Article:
Virtual Reality As a Memory Aid in Cognitive Impaired Older adults

Original Editor - Tolulope Adeniji Top Contributors - Tolulope Adeniji

Introduction[edit | edit source]

Virtual reality is a novel approach that is gaining ground in rehabilitation especially in stroke rehabilitation. Recently a group of scholar had shown that virtual reality serves as a memory aid in improving cognitive status in older adults. This draft will elucidates on scholastic view on using this approach for improving cognitive status among older adults with cognitive impairment.

Overview of Virtual Reality Approach[edit | edit source]

Virtual reality uses computer technology to creates a virtual environment of three dimension worlds  which allow the technology user to be  immersed and interact with this new world.[1][2] The idea of virtual reality is attributed to Jaron Lanier in the late 1980s who created a computer model that allows user to interact with virtual environment. Virtual reality is now use in various disciplines such as education military technologies, space, medicine and in rehabilitation science.

In the field of rehabilitation, virtual reality allows users to have a complete control of prescribed exercise activities or stimulus.  Virtual reality also provides evenness with the exercise activities or stimuli provided. The core of rehabilitation like activities grading, progression from simple to complex, consideration of individual baseline and ability, exercise progression and progress monitoring are all enhanced with virtual reality.[3] Virtual reality also provides safe environment and motivation to its users. In the field of motor rehabilitation virtual reality provides affordable rehabilitation environment without compromising principles of rehabilitation ( motor control and motor learning).[3]

Scholastic Evidence for Virtual Reality as a Memory Aid in improving cognition in Older Adults[edit | edit source]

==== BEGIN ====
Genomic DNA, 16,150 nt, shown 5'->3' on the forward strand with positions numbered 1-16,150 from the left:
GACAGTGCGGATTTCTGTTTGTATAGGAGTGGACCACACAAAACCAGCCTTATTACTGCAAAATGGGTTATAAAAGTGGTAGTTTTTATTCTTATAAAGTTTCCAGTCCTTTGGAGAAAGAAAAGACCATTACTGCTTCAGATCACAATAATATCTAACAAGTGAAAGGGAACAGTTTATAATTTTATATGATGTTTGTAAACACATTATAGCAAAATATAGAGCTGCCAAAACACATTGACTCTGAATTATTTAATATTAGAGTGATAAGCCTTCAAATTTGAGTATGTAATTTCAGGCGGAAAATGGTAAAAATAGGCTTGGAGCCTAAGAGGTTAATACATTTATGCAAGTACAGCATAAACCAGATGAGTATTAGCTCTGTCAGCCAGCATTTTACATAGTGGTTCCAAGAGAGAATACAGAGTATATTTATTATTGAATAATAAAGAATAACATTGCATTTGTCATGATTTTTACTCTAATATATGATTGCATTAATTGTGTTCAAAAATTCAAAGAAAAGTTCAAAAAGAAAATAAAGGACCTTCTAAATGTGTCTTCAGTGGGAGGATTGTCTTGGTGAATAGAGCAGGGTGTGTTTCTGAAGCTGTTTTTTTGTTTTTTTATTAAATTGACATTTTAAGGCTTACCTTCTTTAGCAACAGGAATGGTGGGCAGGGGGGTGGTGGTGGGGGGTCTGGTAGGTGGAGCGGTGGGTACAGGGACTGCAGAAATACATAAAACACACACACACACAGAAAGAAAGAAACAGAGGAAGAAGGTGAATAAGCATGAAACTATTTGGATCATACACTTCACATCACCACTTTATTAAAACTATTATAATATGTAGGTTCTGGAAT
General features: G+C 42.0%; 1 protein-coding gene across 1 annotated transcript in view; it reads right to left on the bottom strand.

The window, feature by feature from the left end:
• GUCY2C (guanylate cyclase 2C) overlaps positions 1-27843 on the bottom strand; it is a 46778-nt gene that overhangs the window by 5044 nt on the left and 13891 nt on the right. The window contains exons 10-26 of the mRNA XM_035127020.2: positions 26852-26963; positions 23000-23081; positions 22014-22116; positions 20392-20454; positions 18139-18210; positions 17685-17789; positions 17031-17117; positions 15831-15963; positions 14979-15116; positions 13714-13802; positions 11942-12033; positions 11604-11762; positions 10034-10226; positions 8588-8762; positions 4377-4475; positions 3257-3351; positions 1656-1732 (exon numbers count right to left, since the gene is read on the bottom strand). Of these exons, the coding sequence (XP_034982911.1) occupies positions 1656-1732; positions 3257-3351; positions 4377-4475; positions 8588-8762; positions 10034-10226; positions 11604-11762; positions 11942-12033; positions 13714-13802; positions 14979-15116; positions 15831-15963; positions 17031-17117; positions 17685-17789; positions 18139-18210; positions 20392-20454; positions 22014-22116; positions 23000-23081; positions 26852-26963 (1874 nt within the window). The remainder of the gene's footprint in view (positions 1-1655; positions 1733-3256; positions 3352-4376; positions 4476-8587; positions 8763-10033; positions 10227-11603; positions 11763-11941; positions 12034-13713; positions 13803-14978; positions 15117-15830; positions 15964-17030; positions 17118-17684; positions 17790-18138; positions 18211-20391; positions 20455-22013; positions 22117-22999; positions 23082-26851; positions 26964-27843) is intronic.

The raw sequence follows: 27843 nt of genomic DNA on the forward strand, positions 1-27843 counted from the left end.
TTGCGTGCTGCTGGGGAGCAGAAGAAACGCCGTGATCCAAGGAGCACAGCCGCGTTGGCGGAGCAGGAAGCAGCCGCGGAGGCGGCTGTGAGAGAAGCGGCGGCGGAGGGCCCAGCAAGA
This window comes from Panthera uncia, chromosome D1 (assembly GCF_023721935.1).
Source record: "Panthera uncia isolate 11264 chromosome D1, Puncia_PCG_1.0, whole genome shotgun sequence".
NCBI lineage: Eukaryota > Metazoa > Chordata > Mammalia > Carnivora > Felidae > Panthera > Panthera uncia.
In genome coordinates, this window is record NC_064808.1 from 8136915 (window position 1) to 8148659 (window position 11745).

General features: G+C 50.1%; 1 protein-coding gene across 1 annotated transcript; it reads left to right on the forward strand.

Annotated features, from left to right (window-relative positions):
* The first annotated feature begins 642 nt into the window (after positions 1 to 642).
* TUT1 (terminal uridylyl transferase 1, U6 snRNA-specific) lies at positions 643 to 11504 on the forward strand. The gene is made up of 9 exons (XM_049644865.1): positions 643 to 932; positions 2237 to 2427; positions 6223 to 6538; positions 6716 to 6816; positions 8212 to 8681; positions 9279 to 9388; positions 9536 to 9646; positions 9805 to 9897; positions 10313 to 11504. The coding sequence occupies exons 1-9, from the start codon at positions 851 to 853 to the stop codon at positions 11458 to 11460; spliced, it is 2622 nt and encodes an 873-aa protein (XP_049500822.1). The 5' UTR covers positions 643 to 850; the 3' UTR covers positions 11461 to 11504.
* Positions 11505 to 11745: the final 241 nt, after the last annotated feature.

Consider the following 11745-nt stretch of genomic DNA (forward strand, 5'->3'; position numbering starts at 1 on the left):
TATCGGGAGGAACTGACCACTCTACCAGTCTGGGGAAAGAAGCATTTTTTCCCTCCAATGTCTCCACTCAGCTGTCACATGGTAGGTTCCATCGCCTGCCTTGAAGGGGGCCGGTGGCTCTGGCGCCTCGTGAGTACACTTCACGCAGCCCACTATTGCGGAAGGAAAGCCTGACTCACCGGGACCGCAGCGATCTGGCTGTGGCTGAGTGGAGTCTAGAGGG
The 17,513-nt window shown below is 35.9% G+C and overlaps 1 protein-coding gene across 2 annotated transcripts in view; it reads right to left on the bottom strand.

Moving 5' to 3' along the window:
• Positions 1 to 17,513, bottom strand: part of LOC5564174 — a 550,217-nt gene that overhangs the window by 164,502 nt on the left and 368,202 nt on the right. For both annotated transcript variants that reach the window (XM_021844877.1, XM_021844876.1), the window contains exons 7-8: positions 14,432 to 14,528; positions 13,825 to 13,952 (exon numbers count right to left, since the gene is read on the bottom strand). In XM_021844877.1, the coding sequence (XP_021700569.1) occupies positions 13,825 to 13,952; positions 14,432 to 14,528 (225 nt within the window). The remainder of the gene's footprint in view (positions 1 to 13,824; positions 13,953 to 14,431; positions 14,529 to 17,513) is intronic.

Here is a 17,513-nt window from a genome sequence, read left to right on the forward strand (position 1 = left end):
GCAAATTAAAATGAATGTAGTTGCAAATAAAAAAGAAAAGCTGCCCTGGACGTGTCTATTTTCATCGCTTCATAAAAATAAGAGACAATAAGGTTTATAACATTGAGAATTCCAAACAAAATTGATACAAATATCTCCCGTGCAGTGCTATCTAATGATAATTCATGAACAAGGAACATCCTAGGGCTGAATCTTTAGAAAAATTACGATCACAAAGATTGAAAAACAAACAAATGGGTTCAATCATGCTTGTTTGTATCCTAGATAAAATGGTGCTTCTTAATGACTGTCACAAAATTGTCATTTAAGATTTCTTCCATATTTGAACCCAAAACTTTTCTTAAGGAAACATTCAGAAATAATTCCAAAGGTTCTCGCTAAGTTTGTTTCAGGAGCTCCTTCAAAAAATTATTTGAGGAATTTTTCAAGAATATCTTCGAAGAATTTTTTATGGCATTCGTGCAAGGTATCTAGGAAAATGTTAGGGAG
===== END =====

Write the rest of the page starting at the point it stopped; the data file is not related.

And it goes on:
Garcia-Betances et al[4]. affirmed that virtual reality-based cognitive rehabilitation systems are important in achieving rehabilitation goals for older adults with cognitive impairment. The authors also highlights that Virtual reality may alleviated behavioral and cognitive symptoms in older adults with cognitive impairment. Virtual reality also encourages multidisciplinary collaboration in delivery effective cognitive based rehabilitation for older adults.[4]

Below are possible additional benefits of virtual reality-based cognitive rehabilitation to older adults with cognitive impairment:[4]

  • It encourages multi-disciplinary approach to cognitive rehabilitation by allowing integration of users individualism unique needs, and appropriate customized training protocols.
  • virtual reality-based cognitive rehabilitation make it easy for patient to interact with cognitive rehabilitation activities.
  • Benefiting from true immersive experience to improve cogntive outcome.
  • In research virtual reality-based cognitive rehabilitation gives high level of experimental control. for example in brain stimulation activities it allow studying of different cogntive domains, functional activities and other variable of interest\
  • Importance of virtual reality-based cognitive rehabilitation to researchers includes allowing of quality feedback, data gathering, perfomance evaluatin, it could help in analysis of patients’ rehabilitation evolution and procedure effectiveness evaluation and tuning.

References[edit | edit source]

  1. Dai R, Laureanti JA, Kopelevich M, Diaconescu PL. Developing a Virtual Reality Approach toward a Better Understanding of Coordination Chemistry and Molecular Orbitals. Journal of Chemical Education. 2020 Aug 3;97(10):3647-51.
  2. Bardi J. What is virtual reality?[definition and examples]. Web Article, Publ. Date: March 26, 2019. 2019.
  3. 3.0 3.1 Valentina M, Ana Š, Valentina M, Martina Š, Željka K, Mateja Z. Virtual reality in rehabilitation and therapy. Acta Clinica Croatica. 2013 Dec 1;52(4.):453-7.
  4. 4.0 4.1 4.2 Garcia-Betances, R. I., Jiménez-Mixco, V., Arredondo, M. T., & Cabrera-Umpiérrez, M. F. (2015). Using virtual reality for cognitive training of the elderly. American Journal of Alzheimer's Disease & Other Dementias®, 30(1), 49-54.